Mortal Kombat (2011): Post-Script.
After months of talking about it, referencing “the old days”, and hoping for the best, what is the final word about the new Mortal Kombat? What did I learn about the story, the content, the play mechanics, and everything else that goes with it?
This may well be one of the best fighting games I have ever played.
And if that’s not enough, it may be the best Mortal Kombat to date. There’s a lot to like about this reboot. The amount of content and things to do is damn-near staggering. You’ll be playing this one for a while, and it’s going to take you even longer to unearth all of the hidden secrets in the game.
My favorite entry in the series was always Part 3. It may be “nostalgia blinders” due to it was my entry into the gaming industry. But I was good at it. Very good. So good that I could hang off the top of the arcade machine upside down and beat Shao Kahn. So good that I’d playtest Mortal Kombat Trilogy with one of the steering wheel peripherals. You do something for 8-12 hours a day, 5-6 days a week, you’re going to get creative. This new version plays like Part 3. The only thing missing is the “Run” button.
Gone are the watered down moves and Fatalities. And the lame characters. And the weak storyline, and the convoluted combos taking the emphasis off the special moves. Good-bye to superfluous “Krypt” material and “Vs.” codes, now replaced with useful things to do in the same format. And so long to the removal of the earlier title’s “dark” humor and lame dialogue. What you get is this:
After the events of MK7 (Armageddon), Shao Kahn has killed everyone. Everyone. All that’s left is Raiden, then insane and with the self-righteousness pushing well into “Evil” territory. With a final desperate move, he sends a cryptic psychic message back to his earlier self before the first tournament takes place in hopes that he can avoid this fate (and I don’t blame him).
I find this intro almost a parable for what Midway did to the series (and all of its other franchises) at the end, and Warner Bros.’ attempt to set things right by going back to the beginning. Intentional or not, the irony was not lost on me. And with this newfound knowledge, we’re given the events of the first three games, but Raiden’s luck isn’t as beneficial as “The WB” was in starting over.
In fact, things go in a very different direction by the time we get to the end of the third game’s storyline. New paths are forged, wild events unfold, and it fills in a lot of blanks from all of the games’ pevious backstories. Nods to Sub-Zero’s adventure? Yup. That lame banter from Shaolin Monks between Kung Lao and Liu Kang about the “girlfriend” argument? Almost there, but they twist the dialogue at the last second, and I found myself laughing heartily. Gone are the “frat boys”, and replaced are two warrior friends now. In fact, all the characters are given personality overhauls, and are more true to themselves than ever. Gone are the weak conversations between what could have been interesting characters. Now in the place are deeper characters that made me laugh, literally gasp in shock, and feel a genuine sense of empathy and sadness for. It doesn’t hurt that the voice acting is top-notch. I even liked Stryker and Nightwolf.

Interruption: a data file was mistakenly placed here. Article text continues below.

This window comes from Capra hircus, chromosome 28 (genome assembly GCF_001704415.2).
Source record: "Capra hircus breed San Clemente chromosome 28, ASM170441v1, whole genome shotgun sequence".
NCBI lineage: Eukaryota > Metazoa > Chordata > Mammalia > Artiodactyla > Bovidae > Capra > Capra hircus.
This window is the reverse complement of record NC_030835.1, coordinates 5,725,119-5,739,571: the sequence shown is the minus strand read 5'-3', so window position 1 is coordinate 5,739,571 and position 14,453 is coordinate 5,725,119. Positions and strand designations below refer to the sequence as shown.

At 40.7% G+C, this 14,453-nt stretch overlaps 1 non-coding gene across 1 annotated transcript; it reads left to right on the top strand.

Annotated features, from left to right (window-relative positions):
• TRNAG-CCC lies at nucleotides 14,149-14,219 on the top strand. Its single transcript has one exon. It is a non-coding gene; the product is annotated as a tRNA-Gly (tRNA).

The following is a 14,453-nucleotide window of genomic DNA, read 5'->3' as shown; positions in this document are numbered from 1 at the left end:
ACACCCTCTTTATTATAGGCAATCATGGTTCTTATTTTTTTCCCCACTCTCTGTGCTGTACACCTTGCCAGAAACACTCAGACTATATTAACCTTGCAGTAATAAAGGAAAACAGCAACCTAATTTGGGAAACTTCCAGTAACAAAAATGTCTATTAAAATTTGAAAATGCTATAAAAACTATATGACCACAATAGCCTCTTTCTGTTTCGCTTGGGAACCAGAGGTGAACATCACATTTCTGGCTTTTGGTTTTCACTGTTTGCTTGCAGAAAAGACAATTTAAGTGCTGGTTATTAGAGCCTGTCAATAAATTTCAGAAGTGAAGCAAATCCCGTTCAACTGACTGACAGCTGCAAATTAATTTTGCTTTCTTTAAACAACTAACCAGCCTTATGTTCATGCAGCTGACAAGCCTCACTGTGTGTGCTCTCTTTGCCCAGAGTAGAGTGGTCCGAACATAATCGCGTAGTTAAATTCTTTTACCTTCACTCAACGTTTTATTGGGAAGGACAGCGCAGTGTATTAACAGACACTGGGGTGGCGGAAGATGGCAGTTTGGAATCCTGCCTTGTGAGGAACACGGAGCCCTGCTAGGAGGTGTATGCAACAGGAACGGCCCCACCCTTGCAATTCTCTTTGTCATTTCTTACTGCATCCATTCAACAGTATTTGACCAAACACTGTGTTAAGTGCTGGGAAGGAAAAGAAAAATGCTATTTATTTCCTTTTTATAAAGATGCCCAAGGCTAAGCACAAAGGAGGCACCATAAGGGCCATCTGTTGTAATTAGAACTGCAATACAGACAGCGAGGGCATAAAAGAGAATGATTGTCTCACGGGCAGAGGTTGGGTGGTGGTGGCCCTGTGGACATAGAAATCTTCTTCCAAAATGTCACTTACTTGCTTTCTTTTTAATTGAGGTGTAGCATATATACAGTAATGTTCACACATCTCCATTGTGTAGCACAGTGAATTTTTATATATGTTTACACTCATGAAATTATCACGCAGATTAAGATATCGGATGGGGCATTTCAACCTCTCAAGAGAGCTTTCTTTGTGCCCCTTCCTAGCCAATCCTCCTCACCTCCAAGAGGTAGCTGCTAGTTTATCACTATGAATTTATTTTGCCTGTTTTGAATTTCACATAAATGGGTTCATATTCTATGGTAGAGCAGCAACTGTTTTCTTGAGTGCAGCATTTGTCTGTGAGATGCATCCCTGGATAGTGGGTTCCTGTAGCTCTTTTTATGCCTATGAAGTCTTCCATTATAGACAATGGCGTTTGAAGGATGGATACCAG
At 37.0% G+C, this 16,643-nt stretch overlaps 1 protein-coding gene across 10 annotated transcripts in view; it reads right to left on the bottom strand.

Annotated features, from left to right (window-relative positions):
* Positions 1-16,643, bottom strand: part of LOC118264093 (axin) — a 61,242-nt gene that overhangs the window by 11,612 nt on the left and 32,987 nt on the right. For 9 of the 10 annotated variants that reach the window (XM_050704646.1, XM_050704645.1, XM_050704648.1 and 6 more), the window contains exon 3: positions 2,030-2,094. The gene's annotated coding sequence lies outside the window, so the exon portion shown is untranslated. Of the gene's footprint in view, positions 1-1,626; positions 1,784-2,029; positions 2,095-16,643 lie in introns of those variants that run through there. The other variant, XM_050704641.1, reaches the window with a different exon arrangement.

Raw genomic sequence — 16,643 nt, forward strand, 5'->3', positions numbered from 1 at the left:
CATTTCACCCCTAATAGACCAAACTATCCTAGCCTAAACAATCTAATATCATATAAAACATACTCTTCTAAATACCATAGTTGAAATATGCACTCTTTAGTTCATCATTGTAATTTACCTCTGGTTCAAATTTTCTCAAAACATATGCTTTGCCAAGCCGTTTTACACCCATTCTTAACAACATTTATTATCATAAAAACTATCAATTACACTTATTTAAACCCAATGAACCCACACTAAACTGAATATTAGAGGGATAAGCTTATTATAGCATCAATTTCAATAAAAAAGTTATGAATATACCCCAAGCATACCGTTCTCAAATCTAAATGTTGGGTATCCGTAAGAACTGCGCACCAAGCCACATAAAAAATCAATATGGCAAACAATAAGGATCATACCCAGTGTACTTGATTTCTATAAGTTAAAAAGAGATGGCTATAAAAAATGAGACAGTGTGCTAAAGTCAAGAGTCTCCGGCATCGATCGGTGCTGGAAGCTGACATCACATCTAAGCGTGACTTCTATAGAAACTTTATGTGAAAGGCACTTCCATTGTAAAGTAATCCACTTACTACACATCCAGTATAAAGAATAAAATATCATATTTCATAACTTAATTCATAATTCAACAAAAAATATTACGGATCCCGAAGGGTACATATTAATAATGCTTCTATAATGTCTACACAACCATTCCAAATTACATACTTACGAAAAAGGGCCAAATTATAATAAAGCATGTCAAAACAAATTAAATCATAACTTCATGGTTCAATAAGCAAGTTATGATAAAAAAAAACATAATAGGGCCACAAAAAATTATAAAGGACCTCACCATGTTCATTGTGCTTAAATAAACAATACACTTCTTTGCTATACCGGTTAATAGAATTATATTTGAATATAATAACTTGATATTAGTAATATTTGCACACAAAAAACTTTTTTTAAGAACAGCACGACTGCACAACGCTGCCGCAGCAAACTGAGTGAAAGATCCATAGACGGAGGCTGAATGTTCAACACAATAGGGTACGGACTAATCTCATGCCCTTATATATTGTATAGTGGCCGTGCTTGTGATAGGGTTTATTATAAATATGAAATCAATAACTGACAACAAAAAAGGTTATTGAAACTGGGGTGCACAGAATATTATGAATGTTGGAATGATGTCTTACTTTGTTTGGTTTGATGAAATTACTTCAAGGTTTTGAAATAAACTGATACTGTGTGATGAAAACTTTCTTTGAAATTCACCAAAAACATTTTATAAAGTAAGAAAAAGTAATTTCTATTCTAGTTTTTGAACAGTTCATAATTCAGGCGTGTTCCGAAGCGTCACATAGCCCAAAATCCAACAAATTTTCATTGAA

The battles are vicious this time. Anyone who complained about Mortal Kombat being “tame” (myself included) can put that to rest. Punching a cyborg lands a solid “klang” against their frames. Blood launches everywhere. Moves hurt now. Like make you wince. Even basic stuff. And unleashing the X-Ray meter…. I cringed a few times. These damage fighters like crazy, and considering how they’re displayed, it’s no surprise. Fatalities and some moves are just mean. After a good fight, your Kombatant will look like they’ve been through the meat grinder.
There’s also the Krypt, which is full of art, music, special moves, and costumes. There’s also the Challenge Tower, which provides even more things to see, do, and unlock. The characters look excellent, the backgrounds have incredible detail to them. There’s even a few verbal nods to the first (and only first) movie. The game made me laugh a few times with its goofy humor and clever wit. It’s like Mortal Kombat from “Bizarro World”. The game is a “best of” from everything positive in the series.
It’s not all sunshine and rainbows, though. Going back to the beginning brought back one unpleasant thing: Unbalanced boss difficulty. You are going to hate your life facing Shao Kahn in the story. Overpowered and full of spam moves, you have resort to spamming him back, which makes victories against him hollow. There’s also the random moment where the computer AI will do its normal thing, then beat you senseless without a chance of recovery. It doesn’t happen as much as in the old games, but of all the things to bring back….
If you’re on the fence, if you’re wondering if it lives up to the hype, I found the game incredible. Shocking. Inconceivable. Well-written and acted. Deep. Beautiful. Vicious. Maintaining solid controls. And most importantly, fun. It’s something else, and after seeing the results of the renewed Hydro Thunder, NBA Jam, and now Mortal Kombat, the best thing to ever happen to these games was to be taken away from Midway’s control.
They’ve certainly flourished for the better without them.
Stop reading. Go check it out.